I wanted to start by thanking the Special Envoy and thanking Ms Sabah al-Hallak for their briefing. And as others have said, what you’ve achieved with the Constitutional Committee is extremely welcome. It’s a very positive tone. It could be a very important first step towards stability in Syria. Of course, we all know the amount of effort now required, but we would use today’s debate to urge all the parties to seize the opportunity and make full use of the help that you and your team are ready to provide.
We’re also incredibly grateful to Ms al-Hallak for joining us today and her reminder that the political process goes a long way beyond the Constitution. It’s critical that all elements of Resolution 2254 make progress in tandem, and others have referred to the release of detainees, refugee returns and preparations for free, fair and transparent elections open to all Syrians and that includes the diaspora. And I just want to take this opportunity to add the British voice to that of the US, France and Germany. There will be no reconstruction assistance for Syria without that critical political process, and it goes beyond the Constitution.
It was very welcome to hear Ms al-Hallak’s views on the situation of women. It’s not just about percentages. It’s not just about how many women are formally involved. It’s about how genuinely their voices and those voices of civil society are included in the political process. But we recognise your tireless efforts and those of other women to overcome the barriers to being heard. I was in Geneva in 2012 and saw the efforts there of the women of Syria to have a seat at the table, so it’s incredibly good news that the Special Envoy and you and your colleagues have been able to achieve that. If there are reports of intimidation of the Constitutional Committee, we hope the UN will deal with those is an urgent priority.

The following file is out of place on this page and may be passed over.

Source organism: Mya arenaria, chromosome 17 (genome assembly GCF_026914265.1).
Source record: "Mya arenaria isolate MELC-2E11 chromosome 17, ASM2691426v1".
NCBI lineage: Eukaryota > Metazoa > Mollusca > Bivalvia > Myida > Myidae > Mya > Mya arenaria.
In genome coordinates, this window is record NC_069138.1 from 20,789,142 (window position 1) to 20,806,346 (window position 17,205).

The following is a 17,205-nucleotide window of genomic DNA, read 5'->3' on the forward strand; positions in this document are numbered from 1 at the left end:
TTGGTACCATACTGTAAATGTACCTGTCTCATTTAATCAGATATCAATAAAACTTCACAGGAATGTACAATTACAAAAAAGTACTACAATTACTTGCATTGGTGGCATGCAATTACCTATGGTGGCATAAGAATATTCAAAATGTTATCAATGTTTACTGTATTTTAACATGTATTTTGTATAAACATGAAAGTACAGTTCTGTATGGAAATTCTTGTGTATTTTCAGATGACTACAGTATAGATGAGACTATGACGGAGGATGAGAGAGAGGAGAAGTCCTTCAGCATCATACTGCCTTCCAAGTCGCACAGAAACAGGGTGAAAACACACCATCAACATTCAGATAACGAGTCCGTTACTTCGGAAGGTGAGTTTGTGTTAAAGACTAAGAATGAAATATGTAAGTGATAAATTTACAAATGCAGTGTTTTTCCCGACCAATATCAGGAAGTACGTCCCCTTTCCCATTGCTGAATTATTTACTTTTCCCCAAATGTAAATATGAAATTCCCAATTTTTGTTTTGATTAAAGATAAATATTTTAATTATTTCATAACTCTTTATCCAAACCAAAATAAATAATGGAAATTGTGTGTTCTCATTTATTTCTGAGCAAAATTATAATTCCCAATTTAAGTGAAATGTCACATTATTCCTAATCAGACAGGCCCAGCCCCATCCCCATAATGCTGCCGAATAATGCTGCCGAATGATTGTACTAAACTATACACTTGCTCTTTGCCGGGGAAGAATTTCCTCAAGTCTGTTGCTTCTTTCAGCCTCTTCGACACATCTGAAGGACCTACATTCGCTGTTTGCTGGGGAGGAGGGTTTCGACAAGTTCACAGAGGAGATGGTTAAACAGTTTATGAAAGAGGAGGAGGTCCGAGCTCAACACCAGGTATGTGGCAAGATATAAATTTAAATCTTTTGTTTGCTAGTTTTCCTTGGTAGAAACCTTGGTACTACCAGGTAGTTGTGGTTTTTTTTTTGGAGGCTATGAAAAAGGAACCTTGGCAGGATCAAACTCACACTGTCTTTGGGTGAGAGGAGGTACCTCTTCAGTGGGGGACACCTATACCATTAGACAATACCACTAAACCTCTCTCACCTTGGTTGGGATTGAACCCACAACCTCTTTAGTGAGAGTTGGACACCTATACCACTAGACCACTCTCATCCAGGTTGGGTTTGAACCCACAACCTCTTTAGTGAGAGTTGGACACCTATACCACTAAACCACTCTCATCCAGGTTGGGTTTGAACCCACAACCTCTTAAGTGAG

And turning to the situation on the ground, as I said, the German ambassador made many of the points I wanted to make, but I didn’t really like the confusion between International Humanitarian Law and humanitarian issues. International Humanitarian Law is not solely about humanitarian assistance. It’s about things like attacking civilians. It’s about things like bombing hospitals. It’s about things like using weapons of mass destruction against civilians. And it’s about being able to protect civilians on the ground.
And I think, looked at in that light, it’s not the track record of the West that’s lacking, it’s the track record of the Syrian Arab Republic and its ally, the Russian Federation. And I want to say again in this chamber that attacks on the West and attempts to portray is as harbouring terrorists or somehow on the side of terrorists. This really does need to cease. We are trying hard to assist the UN in bringing peace to Syria. We are giving money on the humanitarian side.
To that end, we do not deserve nor are the attacks in the Chamber warranted to say, and I quote, that we are “fighting on the side of terrorists.” And if this were repeated outside this chamber as individuals, there would be legal action taken on that statement. So I hope we will hear no more about it. It’s a calumny and it’s untrue, like so many of the other things that have been said about the situation in Syria from the two countries represented to my right.